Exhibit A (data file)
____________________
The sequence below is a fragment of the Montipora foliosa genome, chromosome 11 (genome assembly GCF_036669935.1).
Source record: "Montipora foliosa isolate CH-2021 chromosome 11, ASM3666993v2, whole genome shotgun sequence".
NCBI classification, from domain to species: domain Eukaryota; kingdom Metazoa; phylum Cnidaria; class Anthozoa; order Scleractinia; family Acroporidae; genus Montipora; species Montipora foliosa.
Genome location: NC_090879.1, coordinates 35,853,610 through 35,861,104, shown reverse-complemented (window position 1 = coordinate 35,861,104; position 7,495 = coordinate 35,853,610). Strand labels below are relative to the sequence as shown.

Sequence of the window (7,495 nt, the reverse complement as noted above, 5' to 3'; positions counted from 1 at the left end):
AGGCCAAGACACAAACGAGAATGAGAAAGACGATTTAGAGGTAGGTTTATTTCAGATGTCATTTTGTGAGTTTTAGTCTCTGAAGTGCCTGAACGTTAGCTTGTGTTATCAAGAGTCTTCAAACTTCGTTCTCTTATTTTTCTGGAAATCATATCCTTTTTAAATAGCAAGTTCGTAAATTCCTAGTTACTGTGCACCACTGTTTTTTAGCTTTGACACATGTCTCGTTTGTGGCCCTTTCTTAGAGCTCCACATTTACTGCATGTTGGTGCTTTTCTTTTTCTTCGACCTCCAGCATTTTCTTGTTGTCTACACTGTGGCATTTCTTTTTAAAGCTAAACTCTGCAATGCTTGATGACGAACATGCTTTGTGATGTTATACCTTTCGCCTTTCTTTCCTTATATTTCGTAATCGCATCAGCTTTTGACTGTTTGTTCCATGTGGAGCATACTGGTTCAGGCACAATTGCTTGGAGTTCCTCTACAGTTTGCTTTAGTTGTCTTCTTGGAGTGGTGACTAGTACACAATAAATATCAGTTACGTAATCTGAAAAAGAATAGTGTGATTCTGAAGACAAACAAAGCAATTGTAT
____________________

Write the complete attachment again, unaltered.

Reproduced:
The sequence below is a fragment of the Montipora foliosa genome, chromosome 11 (genome assembly GCF_036669935.1).
Source record: "Montipora foliosa isolate CH-2021 chromosome 11, ASM3666993v2, whole genome shotgun sequence".
NCBI classification, from domain to species: domain Eukaryota; kingdom Metazoa; phylum Cnidaria; class Anthozoa; order Scleractinia; family Acroporidae; genus Montipora; species Montipora foliosa.
Genome location: NC_090879.1, coordinates 35,853,610 through 35,861,104, shown reverse-complemented (window position 1 = coordinate 35,861,104; position 7,495 = coordinate 35,853,610). Strand labels below are relative to the sequence as shown.

Sequence of the window (7,495 nt, the reverse complement as noted above, 5' to 3'; positions counted from 1 at the left end):
AGGCCAAGACACAAACGAGAATGAGAAAGACGATTTAGAGGTAGGTTTATTTCAGATGTCATTTTGTGAGTTTTAGTCTCTGAAGTGCCTGAACGTTAGCTTGTGTTATCAAGAGTCTTCAAACTTCGTTCTCTTATTTTTCTGGAAATCATATCCTTTTTAAATAGCAAGTTCGTAAATTCCTAGTTACTGTGCACCACTGTTTTTTAGCTTTGACACATGTCTCGTTTGTGGCCCTTTCTTAGAGCTCCACATTTACTGCATGTTGGTGCTTTTCTTTTTCTTCGACCTCCAGCATTTTCTTGTTGTCTACACTGTGGCATTTCTTTTTAAAGCTAAACTCTGCAATGCTTGATGACGAACATGCTTTGTGATGTTATACCTTTCGCCTTTCTTTCCTTATATTTCGTAATCGCATCAGCTTTTGACTGTTTGTTCCATGTGGAGCATACTGGTTCAGGCACAATTGCTTGGAGTTCCTCTACAGTTTGCTTTAGTTGTCTTCTTGGAGTGGTGACTAGTACACAATAAATATCAGTTACGTAATCTGAAAAAGAATAGTGTGATTCTGAAGACAAACAAAGCAATTGTAT